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      October 2012 Newsletter

 

 


LESSONS FROM THE BEST - A SHOPPING PRIMER


When we set out in search of edible oysters, our destination is often a building. Others have labored to fish for or to grow the shellfish that we seek. They harvest and bag them and hand them off to still others to transport them to that same building. While the oysters that we find within the building may change, we tend to stick to a specific place. It is where we shop or otherwise select our oysters. In the case of a raw bar or restaurant, the voyage of each oyster ends with our voyage to meet it.  When the building is a seafood market, we are but one more means of transportation to our final destination – home.

When we shop for oysters to take home, our first choice is for the correct building – a seafood market that sells shellfish. All such seafood markets are not created equal. The management of the huge shell of a building (where small shellfulls of  live oyster are found) labors to provide a temporary pit stop where oysters can find enough satisfactory environmental criteria to survive. Most obviously, this new temporary environment is not a salty liquid full of food. It exists on dry land. Thus, a seafood market can teach us some important lessons about oysters.

My oyster is high and dry

Oysters can survive for long periods without being immersed in water. In an estuary, for example, the outgoing tide might temporarily expose sessile oysters perched on their permanent places of rest. Oysters cannot transport themselves. If farmers choose to do so, they can place them in perforated grow-out bags and move them at will. Some farmers purposely grow their oysters in open trays on the estuary floor that will be exposed to the sun when the tide recedes. The sun exposure kills certain undesirable fouling plants and parasitic animals.

My oyster is fasting

Oysters can survive for very long periods – months even – without food. In northern New England, ice often forms above the oyster bed denying access to the sun and minimizing algae growth – a primary part of the oyster’s diet. By the time the ice forms, oysters have gained enough body fat to help insulate themselves from the cold. Their metabolism slows way down. They rely upon the contents of their own shell to survive. Sound familiar? We all stock up with food to survive a long winter storm.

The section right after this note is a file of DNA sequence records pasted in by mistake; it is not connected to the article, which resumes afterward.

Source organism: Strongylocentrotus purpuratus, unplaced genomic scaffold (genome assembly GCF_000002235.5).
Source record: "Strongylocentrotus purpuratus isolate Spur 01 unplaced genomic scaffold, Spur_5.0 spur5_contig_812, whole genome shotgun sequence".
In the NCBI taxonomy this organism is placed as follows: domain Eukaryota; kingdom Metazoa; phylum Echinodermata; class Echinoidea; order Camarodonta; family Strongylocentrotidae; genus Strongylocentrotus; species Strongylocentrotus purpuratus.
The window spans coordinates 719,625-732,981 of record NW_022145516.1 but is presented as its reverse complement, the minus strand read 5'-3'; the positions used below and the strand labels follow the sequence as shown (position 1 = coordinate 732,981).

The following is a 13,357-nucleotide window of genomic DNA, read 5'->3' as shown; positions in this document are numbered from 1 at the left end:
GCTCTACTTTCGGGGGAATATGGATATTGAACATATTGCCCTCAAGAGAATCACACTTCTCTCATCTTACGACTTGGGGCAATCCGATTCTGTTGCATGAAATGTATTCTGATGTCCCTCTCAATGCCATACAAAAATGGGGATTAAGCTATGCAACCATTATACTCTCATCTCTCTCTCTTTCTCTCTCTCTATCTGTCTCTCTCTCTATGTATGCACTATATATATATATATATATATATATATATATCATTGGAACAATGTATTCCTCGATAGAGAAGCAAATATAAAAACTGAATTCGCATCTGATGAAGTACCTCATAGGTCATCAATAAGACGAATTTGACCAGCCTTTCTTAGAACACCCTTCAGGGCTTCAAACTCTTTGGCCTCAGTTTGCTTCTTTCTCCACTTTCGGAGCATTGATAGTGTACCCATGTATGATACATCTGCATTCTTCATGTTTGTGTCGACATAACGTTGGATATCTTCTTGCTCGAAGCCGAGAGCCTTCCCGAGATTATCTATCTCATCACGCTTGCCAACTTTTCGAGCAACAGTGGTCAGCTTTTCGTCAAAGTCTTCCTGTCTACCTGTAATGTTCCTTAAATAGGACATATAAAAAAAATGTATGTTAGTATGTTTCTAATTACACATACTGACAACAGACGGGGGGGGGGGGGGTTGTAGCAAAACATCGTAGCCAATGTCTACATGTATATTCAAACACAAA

My oyster is hibernating

What a natural oyster cannot successfully survive is extreme temperatures. In extreme low temperatures, an oyster may die.  Many Cape Cod oyster farmers remove their crops entirely to avoid below freezing temperatures and store their bags full of oysters in a cellar or even a carefully designed hole in the ground – deep enough to maintain temperatures above freezing and humid enough to avoid drying out.

My oyster is cooking

Excessive heat will also kill them. Timid oyster shuckers can open oysters successfully by putting them in an oven, above a hot charcoal grill, or in a microwave. The oyster dies, the adductor muscle relaxes, and the shell usually springs open. A warm environment, even a slow gradually warming temperature, may keep the oyster alive but allow dangerous temperature sensitive diseases to grow.

 




Goldilocks: So you can’t survive excessive heat or cold?

Talking Oyster: That right Keemosawbee.

Goldilocks: How about I keep you and all of your shelled friends in your net bag in the refrigerator?

Oyster: I am OK with it but others of us may open a smidge and eventually lose their liquid. In other words, we may leak. So refrigerate us and store us with the cup side down (to ensure the liquor is retained) and we can stay that way for weeks.

Goldilocks: But if I ice you like a gimpy leg, you are good?

Oyster: I am cool with it even without the ice in the fridge – but keep it humid, babe.

Goldi: How about I cover you with a clean damp rag?

Oyster: Cup down, lid up, damp rag on top … perfect.

Goldi: What if I bury you in crushed ice?

Oyster: Brrr! What are you a sadist? You could forget about us and let us sit in melt water where we might be tempted to open up and start pumping. We would taste like ice water.

 




The case for a case

Seafood markets have many of the same problems as consumers do temporarily storing their shellfish – with one primary difference. The market must have some way of displaying their oysters at the point of purchase. We want to see what we are buying before we do so. That means the market must either employ a refrigerated display case, an ice table, (or a combination). Either way, when ice is used, melt drainage is often required by state law. In Massachusetts, the law states: "Hold shellfish during storage and display units at 5 degrees Centigrade (41 degrees Fahreheit) or less."

If a closed refrigerated display case is used, we can look but not touch. We need someone to pluck the oysters from the case for us. This strategy also allows the market shellfish handler to fill our requested order for us. We tell them which ones and how many we want.